I have to be honest and say that I don’t really know what the IsPageCountValid and Source properties do, but for this simple example, returning ‘true’ for the former and ‘null’ for the latter seems to work well, so we’ll not try to fix something that seems not to be broken.

Finally, we consider the GetPage() method. This method takes a zero-based page number as its argument, and its responsibility is to generate a DocumentPage that contains the graphics that is to be printed for that page number. Obviously the code you put in here depends on what you’re trying to print, but there are a few things you always need to do, no matter what your graphics are.

The approach I’ve taken here is to create a local Canvas on which the current page will be drawn. Since the on-screen interface of the program shows only one page at a time, there is a DrawPage() method in MainWindow that draws the current page using the data stored in the Document object. Document doesn’t store any actual graphical controls; rather it stores a list of data objects that specify what text is to be placed in each TextBox, and where the TextBox should be drawn. The code is this:

    public void DrawPage(Canvas canvas)
      Page page = document.CurrentPage;
      foreach (TextArea textArea in page.TextBoxList)
        TextBox textBox = new TextBox();
        textBox.Style = (Style)FindResource("TextBoxStyle");
        textBox.DataContext = textArea;
        Canvas.SetLeft(textBox, textArea.X);
        Canvas.SetTop(textBox, textArea.Y);

The same Canvas is used to draw each page, so its Children collection is first cleared to make room for the new page about to be drawn. We then retrieve the current Page from the Document (again, Page is a class I wrote for this demo). The Page class contains a list of TextArea (another class I wrote, which stores the text and location for each TextBox) objects. For each TextArea, we create a TextBox. I’ve defined a WPF Style in the XAML, and used data binding to connect the Text property of the TextBox to the text stored in the TextArea object. Again, all this stuff is peripheral to the printing, but see the source code if you’re interested in the details.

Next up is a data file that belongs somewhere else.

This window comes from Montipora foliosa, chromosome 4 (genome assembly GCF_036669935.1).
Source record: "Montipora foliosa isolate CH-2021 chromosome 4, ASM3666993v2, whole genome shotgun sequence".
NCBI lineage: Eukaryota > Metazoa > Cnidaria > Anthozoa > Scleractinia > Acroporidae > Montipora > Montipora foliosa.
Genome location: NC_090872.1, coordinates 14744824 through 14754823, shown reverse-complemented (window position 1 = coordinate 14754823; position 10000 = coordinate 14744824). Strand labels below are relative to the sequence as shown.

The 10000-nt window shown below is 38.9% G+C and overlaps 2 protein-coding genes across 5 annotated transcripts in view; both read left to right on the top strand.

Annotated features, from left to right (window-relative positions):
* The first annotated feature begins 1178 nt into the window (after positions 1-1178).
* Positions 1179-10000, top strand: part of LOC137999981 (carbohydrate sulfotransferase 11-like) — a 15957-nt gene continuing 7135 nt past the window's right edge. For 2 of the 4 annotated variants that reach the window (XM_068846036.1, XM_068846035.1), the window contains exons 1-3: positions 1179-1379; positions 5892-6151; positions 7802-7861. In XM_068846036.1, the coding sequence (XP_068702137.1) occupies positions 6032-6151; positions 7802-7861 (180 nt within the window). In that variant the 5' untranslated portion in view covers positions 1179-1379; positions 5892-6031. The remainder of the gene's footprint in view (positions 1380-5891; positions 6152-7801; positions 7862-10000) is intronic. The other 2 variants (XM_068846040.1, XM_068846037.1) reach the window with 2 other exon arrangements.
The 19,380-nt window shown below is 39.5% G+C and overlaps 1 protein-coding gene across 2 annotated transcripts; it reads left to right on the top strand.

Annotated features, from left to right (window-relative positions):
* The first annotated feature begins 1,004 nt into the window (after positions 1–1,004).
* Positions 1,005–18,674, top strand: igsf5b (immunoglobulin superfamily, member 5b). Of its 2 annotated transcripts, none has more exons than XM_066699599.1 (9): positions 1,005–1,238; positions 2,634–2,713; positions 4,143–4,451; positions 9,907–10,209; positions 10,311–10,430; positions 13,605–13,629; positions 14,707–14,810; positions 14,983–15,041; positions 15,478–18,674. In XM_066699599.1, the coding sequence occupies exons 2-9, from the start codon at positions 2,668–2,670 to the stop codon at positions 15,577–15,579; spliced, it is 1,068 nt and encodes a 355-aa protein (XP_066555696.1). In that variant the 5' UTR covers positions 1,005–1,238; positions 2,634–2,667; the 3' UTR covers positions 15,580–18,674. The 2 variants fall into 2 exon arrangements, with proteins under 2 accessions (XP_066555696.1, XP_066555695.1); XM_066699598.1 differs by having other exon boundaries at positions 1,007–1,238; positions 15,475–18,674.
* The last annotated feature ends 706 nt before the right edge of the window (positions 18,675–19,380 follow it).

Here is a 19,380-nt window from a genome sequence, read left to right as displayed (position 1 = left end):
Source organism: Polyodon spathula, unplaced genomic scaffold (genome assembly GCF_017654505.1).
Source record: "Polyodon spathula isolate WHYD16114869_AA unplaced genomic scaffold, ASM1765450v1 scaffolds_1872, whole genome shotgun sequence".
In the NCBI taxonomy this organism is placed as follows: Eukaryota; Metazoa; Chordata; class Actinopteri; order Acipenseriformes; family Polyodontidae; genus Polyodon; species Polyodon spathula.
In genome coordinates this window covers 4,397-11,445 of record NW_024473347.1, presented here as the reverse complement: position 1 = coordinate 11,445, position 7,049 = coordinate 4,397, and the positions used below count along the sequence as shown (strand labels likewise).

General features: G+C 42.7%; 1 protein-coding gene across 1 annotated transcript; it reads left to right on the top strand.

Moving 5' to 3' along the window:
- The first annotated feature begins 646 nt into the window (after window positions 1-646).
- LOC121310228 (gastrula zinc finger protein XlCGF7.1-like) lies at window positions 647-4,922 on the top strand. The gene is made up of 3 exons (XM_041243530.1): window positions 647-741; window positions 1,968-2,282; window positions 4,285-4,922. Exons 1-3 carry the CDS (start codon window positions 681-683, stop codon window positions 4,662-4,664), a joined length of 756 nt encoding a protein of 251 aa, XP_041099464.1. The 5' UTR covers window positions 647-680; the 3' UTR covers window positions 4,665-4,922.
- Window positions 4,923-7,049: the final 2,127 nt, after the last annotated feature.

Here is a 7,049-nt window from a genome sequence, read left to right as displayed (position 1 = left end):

Each TextBox is then positioned on the Canvas and added as a child of that Canvas. It is this method that is used to produce the graphical representation of the data stored in a Page object, and it is worth noting that it is the same code that is used to produce both the on-screen graphics and the graphics that are sent to the printer. This means that WYSIWYG is pretty well guaranteed.

Back in the GetPage() method in the Paginator code, you’ll notice four lines after the call to DrawPage(). These lines are the essential bit for all GetPage() methods. You’ll need to call Measure() first, and pass it the size of the Canvas. Then you’ll need to call Arrange(), and pass it a Rect whose arguments are an upper left coordinate of (0,0) (which is produced by a Point object by default), and again the Canvas size. Finally, you need to call UpdateLayout(). If you leave out the calls to Measure() and Arrange(), the TextBoxes won’t appear at all; if you omit UpdateLayout(), the TextBoxes will appear, but the text inside them won’t.

Finally, you create a DocumentPage object and pass it the Canvas. This completes the creation of the graphics for the printout.

OK, so how you do the actual printing? If all you want to do is print out all the pages in the document, this is quite easy. If you want to specify a range of pages from within the document, this is a bit trickier and we’ll get to that later.

To print all the pages, we’ll look at the code in the event handler for the Print button:

    private void printButton_Click(object sender, RoutedEventArgs e)
      PrintDialog printDialog = new PrintDialog();
      if (printDialog.ShowDialog() == true)
        DocumentPaginator paginator = new Paginator();
        printDialog.PrintDocument(paginator, "Print demo");

We create and display a PrintDialog. If the user presses ‘Print’ in the dialog, the dialog returns ‘true’, and we then simply create a Paginator object and pass it to the PrintDialog’s PrintDocument() method. And that’s it.

One final note. If you’re worried about wasting reams of paper testing your printing code, you should be able to see the results on-screen without having to actually print anything. If you’ve installed .NET (which you have to do to use Visual Studio anyway), you should notice the Microsoft XPS Document Writer as one of the available printers in the PrintDialog. If you select that, your output will be saved to an XPS file, which you can then look at with the XPS Viewer (again, this should have been installed when you installed Visual Studio) which should open if you double-click on the XPS file. Another possibility, if you have Office 2010 installed, is that OneNote allows you to send printer output to it, so again you can see it without wasting any paper. Some other programs may have readers for printer output, so check what shows up in your printer list in the PrintDialog.

Get the source code here.

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  • By WPF Context Menus « Programming tutorials on June 16, 2012 at 5:36 PM

    […] bar at the top. As an example, we’ll examine the code we used for the printing demo in the last post, and in the process add a feature to it that illustrates some of the properties of context […]